OK, fall golf has its draw backs. It’s not perfect. But taking a page from the Morning Drive relaxed rules of golf, proposed earlier this year; I drop a ball where I felt I should have found it and play on…no penalty. Leaves are bothersome and not all courses take care to blow leaves away regularly. But me, I liken myself to a squirrel who is preparing for winter. I’ll get out and play as often as I can during this season. I know there will be an extended stretch where I’m hitting into a net or a dome and putting on my basement carpet and not into the sweet sound of a cup (and I do encourage you to listen to this great cup sound which Cabot Links have, with a metal plate on the bottom to make that drained putt sound even better!).

Put on a sweater, book a tee time and enjoy the fall golf options which are out there across the country. This time of year passes far too quickly and before long courses will close for another winter. And here’s hoping it’s a kinder winter than last year, but for now layer up and get out there!  Maybe I’ll see you Friday…and Sunday!

The Importance of the Golf and Country Club

I have intentionally chosen to be a public player. I truly enjoy the variety and diversity of golf courses and golf experiences within Canada. I cherish the freedom and flexibility which I have to play at any given date or time. Convenience, business, value and opportunity are all factors which contribute to the approximately 25 different courses I have played each year since 2008 in Canada. I am the baseball or hockey equivalent of a free agent. I reflect back with great memories of enjoyment and discovery, stumbling upon courses I was not aware of, or, simply would not have made the time to experience otherwise.

This is not to chastise the Golf and Country Club model and experience, quite the opposite. In fact, I’d like to present a contrarian argument for the merits of membership and for me it would start and stop with one factor. The day I join a club it will be for this reason. The obvious factors – finance, course/conditioning, convenience – are straightforward to me. But here is why I can see myself joining a golf club within the next 5 years; belonging.

Last week I teed up with a good friend at the Member-Guest event at the Brampton Golf Club. This is a venerable course designed by a Stanley Thompson protégé, Robbie Robinson. It’s immaculate and presents a very fair test of golf on a course which is walkable. The course can be set up for high level competition such the recent Ontario Women’s Amateur Championships but generally plays at an even higher degree of difficulty (especially, so I hear, around Club Championship time). The course boasts a high volume of play from an active membership. My experience last week, in addition to playing a practice round earlier this month, left me feeling impressed with the community of golfers which exists. My partner and course member happens to be Men’s Captain this year. He seemingly knows everyone there and they know him. The value of these relationships helps create a community which extends, in many cases, to entire families. And while this is nothing new and I may well be describing any number of Golf and Country Clubs across the country, the fact remains that golf is one thing that is a constant for most members in Brampton, allowing them to develop, maintain and build friendships around a game they’re passionate about.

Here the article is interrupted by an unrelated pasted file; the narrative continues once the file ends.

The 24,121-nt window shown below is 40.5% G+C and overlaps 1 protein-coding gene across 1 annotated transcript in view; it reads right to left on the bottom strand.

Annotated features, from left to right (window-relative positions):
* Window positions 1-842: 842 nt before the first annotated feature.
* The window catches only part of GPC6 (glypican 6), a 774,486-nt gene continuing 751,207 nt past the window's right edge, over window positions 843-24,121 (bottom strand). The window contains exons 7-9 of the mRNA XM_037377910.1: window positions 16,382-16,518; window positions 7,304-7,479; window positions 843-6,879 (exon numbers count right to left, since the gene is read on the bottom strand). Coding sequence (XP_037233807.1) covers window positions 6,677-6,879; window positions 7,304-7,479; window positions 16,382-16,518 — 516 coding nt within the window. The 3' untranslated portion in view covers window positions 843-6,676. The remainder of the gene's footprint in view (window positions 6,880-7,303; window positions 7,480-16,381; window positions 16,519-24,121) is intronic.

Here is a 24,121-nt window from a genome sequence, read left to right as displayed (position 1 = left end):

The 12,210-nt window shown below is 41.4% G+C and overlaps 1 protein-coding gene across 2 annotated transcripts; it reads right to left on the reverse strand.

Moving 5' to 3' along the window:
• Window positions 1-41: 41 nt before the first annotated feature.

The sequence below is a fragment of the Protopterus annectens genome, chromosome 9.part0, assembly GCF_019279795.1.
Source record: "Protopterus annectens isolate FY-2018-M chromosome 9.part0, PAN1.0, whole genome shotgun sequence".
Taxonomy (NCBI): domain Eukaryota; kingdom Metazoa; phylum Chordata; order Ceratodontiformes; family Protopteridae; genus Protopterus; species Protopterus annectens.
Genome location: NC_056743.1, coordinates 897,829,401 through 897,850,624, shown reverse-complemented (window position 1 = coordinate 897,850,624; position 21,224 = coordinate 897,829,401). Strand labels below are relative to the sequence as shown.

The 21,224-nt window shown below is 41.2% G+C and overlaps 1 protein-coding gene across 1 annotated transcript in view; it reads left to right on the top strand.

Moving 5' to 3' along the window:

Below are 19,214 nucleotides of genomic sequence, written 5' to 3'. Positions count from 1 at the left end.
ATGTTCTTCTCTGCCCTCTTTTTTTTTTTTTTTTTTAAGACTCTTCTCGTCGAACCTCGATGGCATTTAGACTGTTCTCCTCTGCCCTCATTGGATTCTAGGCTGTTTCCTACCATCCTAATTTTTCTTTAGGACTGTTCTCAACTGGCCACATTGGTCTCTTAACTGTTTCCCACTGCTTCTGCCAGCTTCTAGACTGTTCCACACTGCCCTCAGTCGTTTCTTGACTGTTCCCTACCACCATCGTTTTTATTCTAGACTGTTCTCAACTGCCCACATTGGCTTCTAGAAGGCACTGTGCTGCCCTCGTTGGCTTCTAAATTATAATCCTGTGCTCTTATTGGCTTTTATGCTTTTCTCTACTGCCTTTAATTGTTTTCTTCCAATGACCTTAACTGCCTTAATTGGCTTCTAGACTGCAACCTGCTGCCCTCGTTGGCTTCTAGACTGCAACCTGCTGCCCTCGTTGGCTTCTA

Juxtaposed to this is the experience of a public player who does not have this sense of belonging but trades that in for freedom and flexibility to play at numerous courses and/or often or in my case infrequently. And while I am not paying annual dues or membership fees I also lack access to facilities for practicing. On a personal level this is a very simple and straight forward contrast. The complexity emerges when you get into membership consortiums like ClubLink or Pacific Links. Access to several courses is intriguing to me but the relational aspect of belonging is not quite the same. Similarly for public players, sites like GolfNow or consortia like GTA Golf Club unlock issues of access but to me there is a critical element missing.

That missing piece is belonging.

And it is the sense of belonging which will drive me to join a Golf and Country Club in the future. For now, I’ll enjoy my free agency and the chances to experience all that Canada has to offer in terms of public golf!